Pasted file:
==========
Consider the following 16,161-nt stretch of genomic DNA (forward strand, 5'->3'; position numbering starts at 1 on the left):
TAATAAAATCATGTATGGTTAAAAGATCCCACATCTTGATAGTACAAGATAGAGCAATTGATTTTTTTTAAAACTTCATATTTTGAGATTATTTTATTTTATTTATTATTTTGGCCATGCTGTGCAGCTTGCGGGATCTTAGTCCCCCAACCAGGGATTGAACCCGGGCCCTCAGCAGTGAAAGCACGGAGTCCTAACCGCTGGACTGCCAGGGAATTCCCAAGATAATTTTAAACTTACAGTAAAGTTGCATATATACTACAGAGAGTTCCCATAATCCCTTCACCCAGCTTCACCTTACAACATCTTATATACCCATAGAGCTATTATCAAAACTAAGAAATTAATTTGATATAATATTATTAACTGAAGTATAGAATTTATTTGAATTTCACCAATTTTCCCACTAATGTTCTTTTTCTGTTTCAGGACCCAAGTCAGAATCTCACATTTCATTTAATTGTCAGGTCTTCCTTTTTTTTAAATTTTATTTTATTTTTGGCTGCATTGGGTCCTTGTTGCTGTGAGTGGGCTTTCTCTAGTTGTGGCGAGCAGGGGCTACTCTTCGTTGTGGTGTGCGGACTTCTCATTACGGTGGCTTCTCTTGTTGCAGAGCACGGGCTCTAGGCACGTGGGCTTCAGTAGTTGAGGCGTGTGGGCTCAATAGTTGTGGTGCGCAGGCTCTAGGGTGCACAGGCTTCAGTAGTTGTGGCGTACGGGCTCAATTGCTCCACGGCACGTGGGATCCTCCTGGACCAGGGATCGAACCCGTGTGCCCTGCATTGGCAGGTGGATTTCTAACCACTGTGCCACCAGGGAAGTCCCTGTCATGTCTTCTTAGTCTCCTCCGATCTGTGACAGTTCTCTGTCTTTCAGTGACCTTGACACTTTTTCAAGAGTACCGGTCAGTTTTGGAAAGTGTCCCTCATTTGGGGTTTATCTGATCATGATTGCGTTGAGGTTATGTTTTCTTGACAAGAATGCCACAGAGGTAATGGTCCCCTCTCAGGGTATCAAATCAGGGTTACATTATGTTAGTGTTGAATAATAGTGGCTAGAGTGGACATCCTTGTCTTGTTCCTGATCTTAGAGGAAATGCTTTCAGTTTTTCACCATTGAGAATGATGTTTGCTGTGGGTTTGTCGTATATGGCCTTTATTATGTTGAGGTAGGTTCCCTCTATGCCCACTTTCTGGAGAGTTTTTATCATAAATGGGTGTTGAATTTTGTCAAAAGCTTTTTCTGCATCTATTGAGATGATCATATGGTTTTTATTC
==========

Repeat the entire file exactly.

Consider the following 16,161-nt stretch of genomic DNA (forward strand, 5'->3'; position numbering starts at 1 on the left):
TAATAAAATCATGTATGGTTAAAAGATCCCACATCTTGATAGTACAAGATAGAGCAATTGATTTTTTTTAAAACTTCATATTTTGAGATTATTTTATTTTATTTATTATTTTGGCCATGCTGTGCAGCTTGCGGGATCTTAGTCCCCCAACCAGGGATTGAACCCGGGCCCTCAGCAGTGAAAGCACGGAGTCCTAACCGCTGGACTGCCAGGGAATTCCCAAGATAATTTTAAACTTACAGTAAAGTTGCATATATACTACAGAGAGTTCCCATAATCCCTTCACCCAGCTTCACCTTACAACATCTTATATACCCATAGAGCTATTATCAAAACTAAGAAATTAATTTGATATAATATTATTAACTGAAGTATAGAATTTATTTGAATTTCACCAATTTTCCCACTAATGTTCTTTTTCTGTTTCAGGACCCAAGTCAGAATCTCACATTTCATTTAATTGTCAGGTCTTCCTTTTTTTTAAATTTTATTTTATTTTTGGCTGCATTGGGTCCTTGTTGCTGTGAGTGGGCTTTCTCTAGTTGTGGCGAGCAGGGGCTACTCTTCGTTGTGGTGTGCGGACTTCTCATTACGGTGGCTTCTCTTGTTGCAGAGCACGGGCTCTAGGCACGTGGGCTTCAGTAGTTGAGGCGTGTGGGCTCAATAGTTGTGGTGCGCAGGCTCTAGGGTGCACAGGCTTCAGTAGTTGTGGCGTACGGGCTCAATTGCTCCACGGCACGTGGGATCCTCCTGGACCAGGGATCGAACCCGTGTGCCCTGCATTGGCAGGTGGATTTCTAACCACTGTGCCACCAGGGAAGTCCCTGTCATGTCTTCTTAGTCTCCTCCGATCTGTGACAGTTCTCTGTCTTTCAGTGACCTTGACACTTTTTCAAGAGTACCGGTCAGTTTTGGAAAGTGTCCCTCATTTGGGGTTTATCTGATCATGATTGCGTTGAGGTTATGTTTTCTTGACAAGAATGCCACAGAGGTAATGGTCCCCTCTCAGGGTATCAAATCAGGGTTACATTATGTTAGTGTTGAATAATAGTGGCTAGAGTGGACATCCTTGTCTTGTTCCTGATCTTAGAGGAAATGCTTTCAGTTTTTCACCATTGAGAATGATGTTTGCTGTGGGTTTGTCGTATATGGCCTTTATTATGTTGAGGTAGGTTCCCTCTATGCCCACTTTCTGGAGAGTTTTTATCATAAATGGGTGTTGAATTTTGTCAAAAGCTTTTTCTGCATCTATTGAGATGATCATATGGTTTTTATTC